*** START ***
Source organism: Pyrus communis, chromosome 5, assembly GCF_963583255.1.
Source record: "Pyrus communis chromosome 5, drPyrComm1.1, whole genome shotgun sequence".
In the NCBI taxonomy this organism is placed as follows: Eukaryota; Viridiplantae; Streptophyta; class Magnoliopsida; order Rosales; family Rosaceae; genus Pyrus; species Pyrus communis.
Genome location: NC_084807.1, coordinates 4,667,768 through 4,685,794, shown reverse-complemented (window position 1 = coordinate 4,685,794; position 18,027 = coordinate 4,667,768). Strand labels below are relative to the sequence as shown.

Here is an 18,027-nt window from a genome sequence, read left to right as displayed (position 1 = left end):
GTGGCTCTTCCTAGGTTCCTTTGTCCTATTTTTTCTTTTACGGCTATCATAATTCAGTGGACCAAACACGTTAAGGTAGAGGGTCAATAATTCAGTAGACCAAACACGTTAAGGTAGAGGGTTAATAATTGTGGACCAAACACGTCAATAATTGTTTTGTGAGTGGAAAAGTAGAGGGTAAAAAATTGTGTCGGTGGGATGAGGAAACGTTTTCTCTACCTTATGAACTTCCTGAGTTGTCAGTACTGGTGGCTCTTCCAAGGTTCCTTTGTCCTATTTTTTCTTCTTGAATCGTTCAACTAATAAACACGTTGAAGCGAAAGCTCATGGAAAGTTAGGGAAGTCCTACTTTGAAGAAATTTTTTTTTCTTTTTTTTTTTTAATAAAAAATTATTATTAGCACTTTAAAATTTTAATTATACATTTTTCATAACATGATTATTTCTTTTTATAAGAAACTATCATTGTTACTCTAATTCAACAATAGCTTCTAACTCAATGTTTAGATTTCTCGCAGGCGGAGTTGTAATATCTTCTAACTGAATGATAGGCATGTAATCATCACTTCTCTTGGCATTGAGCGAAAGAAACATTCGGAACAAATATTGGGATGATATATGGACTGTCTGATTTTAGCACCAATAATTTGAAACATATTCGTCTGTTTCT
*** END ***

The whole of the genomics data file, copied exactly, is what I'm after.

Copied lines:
Source organism: Pyrus communis, chromosome 5, assembly GCF_963583255.1.
Source record: "Pyrus communis chromosome 5, drPyrComm1.1, whole genome shotgun sequence".
In the NCBI taxonomy this organism is placed as follows: Eukaryota; Viridiplantae; Streptophyta; class Magnoliopsida; order Rosales; family Rosaceae; genus Pyrus; species Pyrus communis.
Genome location: NC_084807.1, coordinates 4,667,768 through 4,685,794, shown reverse-complemented (window position 1 = coordinate 4,685,794; position 18,027 = coordinate 4,667,768). Strand labels below are relative to the sequence as shown.

Here is an 18,027-nt window from a genome sequence, read left to right as displayed (position 1 = left end):
GTGGCTCTTCCTAGGTTCCTTTGTCCTATTTTTTCTTTTACGGCTATCATAATTCAGTGGACCAAACACGTTAAGGTAGAGGGTCAATAATTCAGTAGACCAAACACGTTAAGGTAGAGGGTTAATAATTGTGGACCAAACACGTCAATAATTGTTTTGTGAGTGGAAAAGTAGAGGGTAAAAAATTGTGTCGGTGGGATGAGGAAACGTTTTCTCTACCTTATGAACTTCCTGAGTTGTCAGTACTGGTGGCTCTTCCAAGGTTCCTTTGTCCTATTTTTTCTTCTTGAATCGTTCAACTAATAAACACGTTGAAGCGAAAGCTCATGGAAAGTTAGGGAAGTCCTACTTTGAAGAAATTTTTTTTTCTTTTTTTTTTTTAATAAAAAATTATTATTAGCACTTTAAAATTTTAATTATACATTTTTCATAACATGATTATTTCTTTTTATAAGAAACTATCATTGTTACTCTAATTCAACAATAGCTTCTAACTCAATGTTTAGATTTCTCGCAGGCGGAGTTGTAATATCTTCTAACTGAATGATAGGCATGTAATCATCACTTCTCTTGGCATTGAGCGAAAGAAACATTCGGAACAAATATTGGGATGATATATGGACTGTCTGATTTTAGCACCAATAATTTGAAACATATTCGTCTGTTTCT